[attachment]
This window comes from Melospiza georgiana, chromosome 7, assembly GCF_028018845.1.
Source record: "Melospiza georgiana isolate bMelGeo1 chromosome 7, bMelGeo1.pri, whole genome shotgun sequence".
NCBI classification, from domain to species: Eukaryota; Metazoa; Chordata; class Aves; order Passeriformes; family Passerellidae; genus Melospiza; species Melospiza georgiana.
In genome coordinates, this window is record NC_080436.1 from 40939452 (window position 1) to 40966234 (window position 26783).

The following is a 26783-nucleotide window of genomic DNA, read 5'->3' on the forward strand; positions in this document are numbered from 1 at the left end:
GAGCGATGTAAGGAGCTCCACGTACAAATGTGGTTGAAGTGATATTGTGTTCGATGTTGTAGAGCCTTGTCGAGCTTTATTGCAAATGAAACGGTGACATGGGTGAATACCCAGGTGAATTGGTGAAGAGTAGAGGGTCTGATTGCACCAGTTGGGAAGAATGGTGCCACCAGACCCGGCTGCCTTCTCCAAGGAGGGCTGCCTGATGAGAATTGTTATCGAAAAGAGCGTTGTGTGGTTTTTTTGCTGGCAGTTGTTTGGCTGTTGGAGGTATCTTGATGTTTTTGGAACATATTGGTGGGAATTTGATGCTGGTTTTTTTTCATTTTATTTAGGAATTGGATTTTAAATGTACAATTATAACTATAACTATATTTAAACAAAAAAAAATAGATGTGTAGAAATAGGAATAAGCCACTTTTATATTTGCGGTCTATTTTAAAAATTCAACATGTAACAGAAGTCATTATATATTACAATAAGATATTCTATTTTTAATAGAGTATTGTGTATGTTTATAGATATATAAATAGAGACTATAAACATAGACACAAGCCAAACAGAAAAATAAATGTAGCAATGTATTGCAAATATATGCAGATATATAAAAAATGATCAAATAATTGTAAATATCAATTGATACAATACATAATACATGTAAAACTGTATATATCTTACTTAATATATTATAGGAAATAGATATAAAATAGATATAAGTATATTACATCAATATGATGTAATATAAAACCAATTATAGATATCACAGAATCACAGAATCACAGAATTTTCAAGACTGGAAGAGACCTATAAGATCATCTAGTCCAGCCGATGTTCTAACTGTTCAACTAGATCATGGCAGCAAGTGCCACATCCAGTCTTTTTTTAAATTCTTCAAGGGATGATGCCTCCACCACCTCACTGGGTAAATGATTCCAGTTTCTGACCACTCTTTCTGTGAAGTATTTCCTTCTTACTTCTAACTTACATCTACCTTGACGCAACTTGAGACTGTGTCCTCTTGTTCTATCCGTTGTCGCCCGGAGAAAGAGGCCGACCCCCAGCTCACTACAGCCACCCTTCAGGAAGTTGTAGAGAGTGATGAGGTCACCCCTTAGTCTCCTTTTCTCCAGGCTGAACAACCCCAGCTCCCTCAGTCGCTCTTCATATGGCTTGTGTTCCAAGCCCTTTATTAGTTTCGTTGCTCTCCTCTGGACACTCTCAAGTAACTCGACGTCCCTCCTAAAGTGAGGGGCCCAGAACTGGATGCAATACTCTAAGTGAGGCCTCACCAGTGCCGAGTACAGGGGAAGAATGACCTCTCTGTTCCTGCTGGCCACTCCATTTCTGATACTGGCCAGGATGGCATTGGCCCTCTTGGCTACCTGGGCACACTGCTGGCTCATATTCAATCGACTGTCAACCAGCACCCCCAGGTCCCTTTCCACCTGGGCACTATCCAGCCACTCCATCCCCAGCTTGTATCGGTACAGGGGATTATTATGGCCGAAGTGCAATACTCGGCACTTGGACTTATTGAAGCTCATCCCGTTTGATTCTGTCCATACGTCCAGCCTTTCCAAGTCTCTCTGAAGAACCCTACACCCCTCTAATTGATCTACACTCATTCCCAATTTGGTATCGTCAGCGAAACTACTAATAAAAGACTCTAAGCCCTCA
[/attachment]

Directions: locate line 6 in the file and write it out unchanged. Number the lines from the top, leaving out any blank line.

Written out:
GAGCGATGTAAGGAGCTCCACGTACAAATGTGGTTGAAGTGATATTGTGTTCGATGTTGTAGAGCCTTGTCGAGCTTTATTGCAAATGAAACGGTGACATGGGTGAATACCCAGGTGAATTGGTGAAGAGTAGAGGGTCTGATTGCACCAGTTGGGAAGAATGGTGCCACCAGACCCGGCTGCCTTCTCCAAGGAGGGCTGCCTGATGAGAATTGTTATCGAAAAGAGCGTTGTGTGGTTTTTTTGCTGGCAGTTGTTTGGCTGTTGGAGGTATCTTGATGTTTTTGGAACATATTGGTGGGAATTTGATGCTGGTTTTTTTTCATTTTATTTAGGAATTGGATTTTAAATGTACAATTATAACTATAACTATATTTAAACAAAAAAAAATAGATGTGTAGAAATAGGAATAAGCCACTTTTATATTTGCGGTCTATTTTAAAAATTCAACATGTAACAGAAGTCATTATATATTACAATAAGATATTCTATTTTTAATAGAGTATTGTGTATGTTTATAGATATATAAATAGAGACTATAAACATAGACACAAGCCAAACAGAAAAATAAATGTAGCAATGTATTGCAAATATATGCAGATATATAAAAAATGATCAAATAATTGTAAATATCAATTGATACAATACATAATACATGTAAAACTGTATATATCTTACTTAATATATTATAGGAAATAGATATAAAATAGATATAAGTATATTACATCAATATGATGTAATATAAAACCAATTATAGATATCACAGAATCACAGAATCACAGAATTTTCAAGACTGGAAGAGACCTATAAGATCATCTAGTCCAGCCGATGTTCTAACTGTTCAACTAGATCATGGCAGCAAGTGCCACATCCAGTCTTTTTTTAAATTCTTCAAGGGATGATGCCTCCACCACCTCACTGGGTAAATGATTCCAGTTTCTGACCACTCTTTCTGTGAAGTATTTCCTTCTTACTTCTAACTTACATCTACCTTGACGCAACTTGAGACTGTGTCCTCTTGTTCTATCCGTTGTCGCCCGGAGAAAGAGGCCGACCCCCAGCTCACTACAGCCACCCTTCAGGAAGTTGTAGAGAGTGATGAGGTCACCCCTTAGTCTCCTTTTCTCCAGGCTGAACAACCCCAGCTCCCTCAGTCGCTCTTCATATGGCTTGTGTTCCAAGCCCTTTATTAGTTTCGTTGCTCTCCTCTGGACACTCTCAAGTAACTCGACGTCCCTCCTAAAGTGAGGGGCCCAGAACTGGATGCAATACTCTAAGTGAGGCCTCACCAGTGCCGAGTACAGGGGAAGAATGACCTCTCTGTTCCTGCTGGCCACTCCATTTCTGATACTGGCCAGGATGGCATTGGCCCTCTTGGCTACCTGGGCACACTGCTGGCTCATATTCAATCGACTGTCAACCAGCACCCCCAGGTCCCTTTCCACCTGGGCACTATCCAGCCACTCCATCCCCAGCTTGTATCGGTACAGGGGATTATTATGGCCGAAGTGCAATACTCGGCACTTGGACTTATTGAAGCTCATCCCGTTTGATTCTGTCCATACGTCCAGCCTTTCCAAGTCTCTCTGAAGAACCCTACACCCCTCTAATTGATCTACACTCATTCCCAATTTGGTATCGTCAGCGAAACTACTAATAAAAGACTCTAAGCCCTCA